I visited Shingal four times in April, May and June, 2016. I talked to a lot of people in Sinony, in tents on the mountain, and living in Shingal (Sinjar) city on the south side. I am trying to understand how I can help the displaced Ezidis and also the situation for Ezidis fighting the Islamic State terrorists, referred to as Daesh.
Here are ten things that shocked me. Number 10, especially, has caused me intense cognitive dissonance.
- Twenty days before Shingal was attacked on August 3, 2014, all Iraqi defense forces living in Shingal were instructed to report to the PDK party headquarters in Shingal. They had previously had their weapons taken from them at security check points or by actual visits to their homes after Daesh occupied Mosul, June 9, 2014. At PKD headquarters, they stood in three lines: one line for Iraqi police, one for Iraqi border patrol, and one for Iraqi Army soldiers. A list was made of their names, phone numbers, and ID badge numbers. They were then told they were officially in the Peshmerga. After this process, Sarbast Bapiri, the Peshmerga commander in Shingal, said there were now 20,000 men in Peshmerga in Shingal. They were promised they would get guns later and pay checks. Until then, they were told to go home and “have a sleep.”
- I asked everyone “Who ordered Peshmerga to withdraw from Shingal before Daesh attacked? ” The answer I got from a Peshmerga was, “The Americans ordered Peshmerga to retreat until coalition planes could strike. It is true Peshmerga blocked residents from escaping on the road from Shingal city onto the mountain so that the Peshmerga convoy could get away to live to fight another day.”When both Qassim Shesho (commander of Peshmerga Shingal forces) and Haider Shesho (commander of Ezidi Defense Forces) were asked the same question, they both conjectured that there might have been an international conspiracy.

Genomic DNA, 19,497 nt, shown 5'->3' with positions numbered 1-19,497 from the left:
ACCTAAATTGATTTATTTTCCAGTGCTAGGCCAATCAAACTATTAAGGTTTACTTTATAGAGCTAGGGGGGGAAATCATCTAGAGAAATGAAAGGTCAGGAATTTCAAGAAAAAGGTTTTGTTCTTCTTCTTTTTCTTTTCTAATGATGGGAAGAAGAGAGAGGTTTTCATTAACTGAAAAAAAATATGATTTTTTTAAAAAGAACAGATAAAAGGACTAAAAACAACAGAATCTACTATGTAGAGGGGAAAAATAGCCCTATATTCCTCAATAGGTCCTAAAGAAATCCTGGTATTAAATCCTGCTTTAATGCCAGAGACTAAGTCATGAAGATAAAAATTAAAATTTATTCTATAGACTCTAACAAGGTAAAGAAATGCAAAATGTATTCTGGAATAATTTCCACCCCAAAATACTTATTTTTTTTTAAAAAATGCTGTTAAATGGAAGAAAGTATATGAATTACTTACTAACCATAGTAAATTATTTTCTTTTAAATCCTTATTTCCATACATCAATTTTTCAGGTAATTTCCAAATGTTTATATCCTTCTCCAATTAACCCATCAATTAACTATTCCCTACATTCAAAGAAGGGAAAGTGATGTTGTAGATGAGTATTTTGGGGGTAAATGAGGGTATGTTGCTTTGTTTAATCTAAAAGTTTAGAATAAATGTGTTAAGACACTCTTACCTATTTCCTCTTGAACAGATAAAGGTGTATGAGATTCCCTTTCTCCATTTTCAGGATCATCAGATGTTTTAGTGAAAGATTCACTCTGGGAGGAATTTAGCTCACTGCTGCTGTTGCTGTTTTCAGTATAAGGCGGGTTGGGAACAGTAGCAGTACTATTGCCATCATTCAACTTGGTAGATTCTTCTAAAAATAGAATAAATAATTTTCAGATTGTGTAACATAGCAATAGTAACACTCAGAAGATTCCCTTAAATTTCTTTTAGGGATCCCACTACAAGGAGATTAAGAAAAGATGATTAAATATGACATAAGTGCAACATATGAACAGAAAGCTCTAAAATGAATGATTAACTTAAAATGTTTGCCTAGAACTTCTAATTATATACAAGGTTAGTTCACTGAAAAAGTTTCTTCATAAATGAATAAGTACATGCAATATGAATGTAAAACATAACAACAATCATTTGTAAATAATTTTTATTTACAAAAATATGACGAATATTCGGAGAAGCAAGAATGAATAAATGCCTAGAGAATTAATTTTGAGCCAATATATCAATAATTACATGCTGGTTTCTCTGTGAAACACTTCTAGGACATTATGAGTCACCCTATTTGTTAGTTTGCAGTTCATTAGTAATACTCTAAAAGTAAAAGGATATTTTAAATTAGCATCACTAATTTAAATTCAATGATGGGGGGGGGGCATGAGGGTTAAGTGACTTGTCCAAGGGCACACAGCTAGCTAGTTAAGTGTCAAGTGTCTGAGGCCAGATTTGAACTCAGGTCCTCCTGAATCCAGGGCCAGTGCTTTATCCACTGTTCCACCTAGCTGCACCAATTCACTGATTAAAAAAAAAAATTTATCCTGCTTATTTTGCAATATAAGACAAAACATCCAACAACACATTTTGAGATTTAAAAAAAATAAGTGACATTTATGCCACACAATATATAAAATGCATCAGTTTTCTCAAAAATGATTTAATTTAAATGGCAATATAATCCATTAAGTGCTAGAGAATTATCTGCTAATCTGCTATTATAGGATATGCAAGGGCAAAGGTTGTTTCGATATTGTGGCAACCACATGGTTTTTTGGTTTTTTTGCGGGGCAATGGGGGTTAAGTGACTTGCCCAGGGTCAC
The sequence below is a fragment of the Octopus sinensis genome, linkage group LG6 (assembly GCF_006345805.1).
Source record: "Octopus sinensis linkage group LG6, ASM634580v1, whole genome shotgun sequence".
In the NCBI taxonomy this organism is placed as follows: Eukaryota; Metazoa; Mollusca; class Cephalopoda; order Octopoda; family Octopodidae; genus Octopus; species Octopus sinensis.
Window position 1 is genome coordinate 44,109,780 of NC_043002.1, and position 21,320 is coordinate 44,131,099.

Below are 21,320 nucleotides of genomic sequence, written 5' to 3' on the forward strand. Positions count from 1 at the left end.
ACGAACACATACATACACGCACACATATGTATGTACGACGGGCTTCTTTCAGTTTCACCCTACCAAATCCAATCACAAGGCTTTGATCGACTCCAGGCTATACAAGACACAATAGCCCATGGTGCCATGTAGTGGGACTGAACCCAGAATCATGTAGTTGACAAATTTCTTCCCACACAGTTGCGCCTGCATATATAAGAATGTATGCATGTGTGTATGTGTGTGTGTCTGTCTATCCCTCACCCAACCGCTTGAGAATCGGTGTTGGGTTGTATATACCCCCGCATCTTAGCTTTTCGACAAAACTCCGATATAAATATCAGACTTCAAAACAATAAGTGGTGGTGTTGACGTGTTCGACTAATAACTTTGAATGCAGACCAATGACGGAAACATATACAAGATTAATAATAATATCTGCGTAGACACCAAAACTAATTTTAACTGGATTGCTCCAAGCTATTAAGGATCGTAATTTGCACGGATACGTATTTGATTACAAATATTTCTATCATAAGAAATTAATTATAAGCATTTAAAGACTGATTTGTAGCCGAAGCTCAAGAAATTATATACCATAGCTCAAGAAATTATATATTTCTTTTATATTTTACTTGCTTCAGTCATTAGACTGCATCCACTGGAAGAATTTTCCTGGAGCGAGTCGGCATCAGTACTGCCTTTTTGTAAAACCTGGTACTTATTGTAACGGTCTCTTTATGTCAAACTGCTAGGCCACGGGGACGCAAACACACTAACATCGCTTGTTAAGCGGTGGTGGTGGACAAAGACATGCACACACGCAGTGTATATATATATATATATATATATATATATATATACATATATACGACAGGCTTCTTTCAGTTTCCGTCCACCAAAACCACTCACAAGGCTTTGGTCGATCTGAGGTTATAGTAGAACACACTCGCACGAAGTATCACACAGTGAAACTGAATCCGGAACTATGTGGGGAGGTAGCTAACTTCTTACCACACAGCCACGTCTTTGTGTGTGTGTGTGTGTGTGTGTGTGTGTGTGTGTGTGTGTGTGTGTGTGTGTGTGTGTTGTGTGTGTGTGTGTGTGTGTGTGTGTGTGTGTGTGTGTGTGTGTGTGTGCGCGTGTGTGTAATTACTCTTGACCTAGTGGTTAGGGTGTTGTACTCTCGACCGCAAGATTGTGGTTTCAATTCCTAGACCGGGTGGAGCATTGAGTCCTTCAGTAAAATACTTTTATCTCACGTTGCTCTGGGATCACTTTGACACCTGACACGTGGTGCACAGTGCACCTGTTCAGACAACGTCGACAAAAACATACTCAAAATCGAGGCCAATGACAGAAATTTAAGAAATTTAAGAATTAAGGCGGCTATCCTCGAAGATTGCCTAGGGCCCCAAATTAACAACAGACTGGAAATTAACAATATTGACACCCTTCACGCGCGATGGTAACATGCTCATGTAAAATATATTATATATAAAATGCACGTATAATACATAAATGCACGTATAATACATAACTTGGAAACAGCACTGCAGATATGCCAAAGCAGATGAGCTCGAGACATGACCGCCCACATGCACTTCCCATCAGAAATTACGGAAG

- The Peshmerga who were armed and posted in Shingal villages and cities on August 2 and 3, 2014, are gone. They have been replaced by all Ezidi forces. Qassim Shesho commands 8000 Peshmerga of whom all but 200 are Ezidis. Haider Shesho commands a few thousand volunteers. Even though Qassim and Haider are uncle and nephew, Qassim Shesho stated he believes it will be impossible to ever unite these forces because of pressures from other countries.
- Sunni Arabs living inside Shingal raised the black flags of Daesh even before Daesh from the outside could drive to the city and enter it on August 3, 2014. An Ezidi man showed me the 60-meter tunnel under his neighborhood and the room above where the Daesh emir slept behind sand bags. Did this Daesh emir come from Saudi Arabia or Mosul or even Tal Afar? No. He was the Arab neighbor who lived right in the center of Shingal city. According to the neighbor, his name is Ali Khuder Al Latayf, from the Sunni Metewati tribe. He moved to Sinjar in 2007.